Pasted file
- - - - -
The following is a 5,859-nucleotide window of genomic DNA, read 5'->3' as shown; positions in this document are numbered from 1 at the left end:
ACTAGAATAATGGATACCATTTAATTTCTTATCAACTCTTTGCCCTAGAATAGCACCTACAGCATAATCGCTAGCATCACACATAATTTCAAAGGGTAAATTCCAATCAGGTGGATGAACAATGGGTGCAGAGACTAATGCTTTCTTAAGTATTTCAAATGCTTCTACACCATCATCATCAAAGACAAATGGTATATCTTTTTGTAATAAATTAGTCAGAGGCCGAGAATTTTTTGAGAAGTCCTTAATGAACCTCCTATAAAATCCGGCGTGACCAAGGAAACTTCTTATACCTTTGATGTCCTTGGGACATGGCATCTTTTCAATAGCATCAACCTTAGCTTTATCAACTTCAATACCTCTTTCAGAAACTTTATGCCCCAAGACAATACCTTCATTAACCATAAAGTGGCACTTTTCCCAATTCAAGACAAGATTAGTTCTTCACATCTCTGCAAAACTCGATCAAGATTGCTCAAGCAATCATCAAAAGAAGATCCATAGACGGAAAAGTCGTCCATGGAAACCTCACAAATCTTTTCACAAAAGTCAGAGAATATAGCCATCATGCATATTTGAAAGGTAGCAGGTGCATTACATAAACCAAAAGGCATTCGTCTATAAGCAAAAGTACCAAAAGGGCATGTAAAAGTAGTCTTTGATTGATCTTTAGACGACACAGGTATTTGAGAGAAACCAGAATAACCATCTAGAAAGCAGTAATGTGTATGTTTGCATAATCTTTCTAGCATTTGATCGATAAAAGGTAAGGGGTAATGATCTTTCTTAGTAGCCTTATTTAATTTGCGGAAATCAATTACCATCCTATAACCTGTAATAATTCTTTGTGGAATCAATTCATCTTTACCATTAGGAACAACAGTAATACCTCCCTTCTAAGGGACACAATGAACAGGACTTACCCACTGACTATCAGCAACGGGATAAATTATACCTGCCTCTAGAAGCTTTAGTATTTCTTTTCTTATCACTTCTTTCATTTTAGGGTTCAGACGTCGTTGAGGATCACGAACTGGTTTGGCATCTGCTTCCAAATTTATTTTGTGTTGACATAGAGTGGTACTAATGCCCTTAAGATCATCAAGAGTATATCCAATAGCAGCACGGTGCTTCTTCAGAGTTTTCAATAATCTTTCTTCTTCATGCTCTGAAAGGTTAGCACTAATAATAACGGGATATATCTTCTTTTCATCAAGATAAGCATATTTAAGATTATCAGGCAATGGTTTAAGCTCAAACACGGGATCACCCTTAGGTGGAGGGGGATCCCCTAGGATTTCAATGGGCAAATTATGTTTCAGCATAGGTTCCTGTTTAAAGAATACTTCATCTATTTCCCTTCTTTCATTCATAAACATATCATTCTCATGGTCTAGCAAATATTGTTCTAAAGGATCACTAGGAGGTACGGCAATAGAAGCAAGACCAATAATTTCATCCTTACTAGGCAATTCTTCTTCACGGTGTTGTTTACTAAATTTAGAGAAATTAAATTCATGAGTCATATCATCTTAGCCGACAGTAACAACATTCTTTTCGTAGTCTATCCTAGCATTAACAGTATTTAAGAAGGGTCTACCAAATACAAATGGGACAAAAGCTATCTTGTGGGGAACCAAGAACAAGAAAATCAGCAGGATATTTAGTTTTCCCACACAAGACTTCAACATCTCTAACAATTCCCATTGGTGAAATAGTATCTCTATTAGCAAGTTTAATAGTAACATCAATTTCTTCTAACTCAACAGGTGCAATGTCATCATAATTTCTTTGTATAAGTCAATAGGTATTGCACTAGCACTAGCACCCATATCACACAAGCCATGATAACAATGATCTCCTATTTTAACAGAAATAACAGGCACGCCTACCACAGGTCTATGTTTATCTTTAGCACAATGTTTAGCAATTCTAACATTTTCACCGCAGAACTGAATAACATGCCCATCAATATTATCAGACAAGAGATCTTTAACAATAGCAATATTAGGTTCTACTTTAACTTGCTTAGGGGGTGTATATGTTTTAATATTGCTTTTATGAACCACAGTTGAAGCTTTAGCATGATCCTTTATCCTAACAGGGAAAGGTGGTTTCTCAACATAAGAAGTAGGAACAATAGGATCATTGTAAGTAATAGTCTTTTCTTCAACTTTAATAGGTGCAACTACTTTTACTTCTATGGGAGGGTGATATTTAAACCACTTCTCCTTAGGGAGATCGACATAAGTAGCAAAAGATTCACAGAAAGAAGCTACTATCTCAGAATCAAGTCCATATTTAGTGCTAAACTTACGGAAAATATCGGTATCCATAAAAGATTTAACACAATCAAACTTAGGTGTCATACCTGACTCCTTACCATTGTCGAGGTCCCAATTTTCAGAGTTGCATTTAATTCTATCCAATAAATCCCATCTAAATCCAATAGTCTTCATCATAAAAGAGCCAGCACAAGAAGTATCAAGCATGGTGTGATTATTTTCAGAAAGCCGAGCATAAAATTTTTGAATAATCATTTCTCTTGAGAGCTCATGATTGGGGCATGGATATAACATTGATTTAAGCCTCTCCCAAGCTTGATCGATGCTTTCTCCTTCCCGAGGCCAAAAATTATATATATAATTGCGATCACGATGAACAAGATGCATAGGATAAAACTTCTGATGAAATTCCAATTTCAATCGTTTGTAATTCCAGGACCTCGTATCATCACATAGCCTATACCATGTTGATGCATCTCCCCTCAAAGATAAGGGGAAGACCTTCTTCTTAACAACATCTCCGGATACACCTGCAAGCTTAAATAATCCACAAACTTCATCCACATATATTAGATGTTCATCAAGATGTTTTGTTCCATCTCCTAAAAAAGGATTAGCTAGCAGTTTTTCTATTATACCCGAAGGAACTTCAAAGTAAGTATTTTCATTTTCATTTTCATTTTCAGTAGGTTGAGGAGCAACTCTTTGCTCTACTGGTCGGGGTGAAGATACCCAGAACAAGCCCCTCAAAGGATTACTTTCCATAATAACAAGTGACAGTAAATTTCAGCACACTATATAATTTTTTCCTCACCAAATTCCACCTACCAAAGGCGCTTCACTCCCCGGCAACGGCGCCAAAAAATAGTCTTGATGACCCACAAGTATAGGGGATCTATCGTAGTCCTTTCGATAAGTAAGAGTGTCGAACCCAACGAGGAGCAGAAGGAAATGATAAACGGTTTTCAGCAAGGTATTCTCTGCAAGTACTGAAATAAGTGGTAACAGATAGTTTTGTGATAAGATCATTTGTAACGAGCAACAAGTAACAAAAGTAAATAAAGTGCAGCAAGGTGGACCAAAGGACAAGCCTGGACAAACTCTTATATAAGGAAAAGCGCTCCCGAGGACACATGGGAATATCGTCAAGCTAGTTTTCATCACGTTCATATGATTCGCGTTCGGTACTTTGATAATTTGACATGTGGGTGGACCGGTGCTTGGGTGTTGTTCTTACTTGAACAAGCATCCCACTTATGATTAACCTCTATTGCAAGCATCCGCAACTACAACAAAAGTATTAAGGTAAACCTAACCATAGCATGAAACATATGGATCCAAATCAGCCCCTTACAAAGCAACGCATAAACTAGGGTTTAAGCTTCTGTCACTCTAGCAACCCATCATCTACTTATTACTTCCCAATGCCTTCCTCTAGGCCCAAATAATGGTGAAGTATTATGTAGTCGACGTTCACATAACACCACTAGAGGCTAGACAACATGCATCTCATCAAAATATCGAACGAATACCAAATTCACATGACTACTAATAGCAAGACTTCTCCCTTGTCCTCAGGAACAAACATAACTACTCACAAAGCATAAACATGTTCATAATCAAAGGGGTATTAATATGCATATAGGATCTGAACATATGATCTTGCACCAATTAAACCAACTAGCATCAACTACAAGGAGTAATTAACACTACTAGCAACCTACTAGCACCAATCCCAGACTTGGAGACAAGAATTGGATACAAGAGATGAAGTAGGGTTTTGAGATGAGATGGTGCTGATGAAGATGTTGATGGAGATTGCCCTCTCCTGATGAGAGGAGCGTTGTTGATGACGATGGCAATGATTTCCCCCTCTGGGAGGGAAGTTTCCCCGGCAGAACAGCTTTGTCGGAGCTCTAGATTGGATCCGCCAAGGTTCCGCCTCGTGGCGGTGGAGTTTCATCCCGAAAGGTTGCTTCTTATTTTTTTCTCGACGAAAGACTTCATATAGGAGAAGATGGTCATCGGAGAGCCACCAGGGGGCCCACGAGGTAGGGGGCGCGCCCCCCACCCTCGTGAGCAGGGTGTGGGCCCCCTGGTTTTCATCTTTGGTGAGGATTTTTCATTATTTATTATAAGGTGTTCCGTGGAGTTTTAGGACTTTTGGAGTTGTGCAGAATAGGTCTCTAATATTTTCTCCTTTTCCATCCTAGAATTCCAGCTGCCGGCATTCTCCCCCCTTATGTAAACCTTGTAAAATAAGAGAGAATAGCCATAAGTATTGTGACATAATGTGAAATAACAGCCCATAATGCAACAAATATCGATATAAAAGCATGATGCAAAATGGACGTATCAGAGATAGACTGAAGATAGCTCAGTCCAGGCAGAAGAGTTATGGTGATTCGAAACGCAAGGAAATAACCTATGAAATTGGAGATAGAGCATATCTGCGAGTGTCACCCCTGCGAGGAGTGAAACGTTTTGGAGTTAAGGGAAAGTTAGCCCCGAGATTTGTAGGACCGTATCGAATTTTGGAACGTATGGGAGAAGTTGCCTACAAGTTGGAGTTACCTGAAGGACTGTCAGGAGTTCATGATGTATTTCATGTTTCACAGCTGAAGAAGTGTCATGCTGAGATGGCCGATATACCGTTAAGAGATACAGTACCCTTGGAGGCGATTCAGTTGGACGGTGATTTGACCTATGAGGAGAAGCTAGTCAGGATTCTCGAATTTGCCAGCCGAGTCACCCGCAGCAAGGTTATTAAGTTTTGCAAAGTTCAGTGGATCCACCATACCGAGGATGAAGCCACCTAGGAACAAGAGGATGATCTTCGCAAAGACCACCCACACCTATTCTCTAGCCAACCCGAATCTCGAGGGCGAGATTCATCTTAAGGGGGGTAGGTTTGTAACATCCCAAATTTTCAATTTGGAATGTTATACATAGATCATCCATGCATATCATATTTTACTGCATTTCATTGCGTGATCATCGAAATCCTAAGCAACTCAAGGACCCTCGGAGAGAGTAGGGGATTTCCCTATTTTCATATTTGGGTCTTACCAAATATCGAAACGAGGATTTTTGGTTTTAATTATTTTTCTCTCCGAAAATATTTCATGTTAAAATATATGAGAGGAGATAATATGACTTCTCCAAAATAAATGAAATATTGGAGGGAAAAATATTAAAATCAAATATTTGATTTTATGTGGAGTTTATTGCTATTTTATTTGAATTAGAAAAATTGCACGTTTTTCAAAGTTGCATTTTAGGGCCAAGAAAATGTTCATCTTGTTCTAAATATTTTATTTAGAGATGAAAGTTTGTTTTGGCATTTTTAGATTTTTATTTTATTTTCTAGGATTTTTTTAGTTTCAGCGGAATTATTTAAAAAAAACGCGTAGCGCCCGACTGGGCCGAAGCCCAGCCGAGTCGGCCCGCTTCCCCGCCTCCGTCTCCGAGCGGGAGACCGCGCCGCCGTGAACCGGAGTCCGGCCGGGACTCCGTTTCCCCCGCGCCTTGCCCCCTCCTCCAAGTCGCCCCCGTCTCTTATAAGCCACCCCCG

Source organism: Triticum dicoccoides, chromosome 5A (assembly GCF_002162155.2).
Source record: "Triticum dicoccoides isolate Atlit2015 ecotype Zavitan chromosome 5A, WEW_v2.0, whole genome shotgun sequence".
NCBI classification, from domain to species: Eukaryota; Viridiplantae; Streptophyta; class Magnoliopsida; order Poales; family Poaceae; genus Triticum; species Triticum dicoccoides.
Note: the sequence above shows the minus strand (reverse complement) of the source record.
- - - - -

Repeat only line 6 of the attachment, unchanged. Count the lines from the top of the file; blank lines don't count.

Note: the sequence above shows the minus strand (reverse complement) of the source record.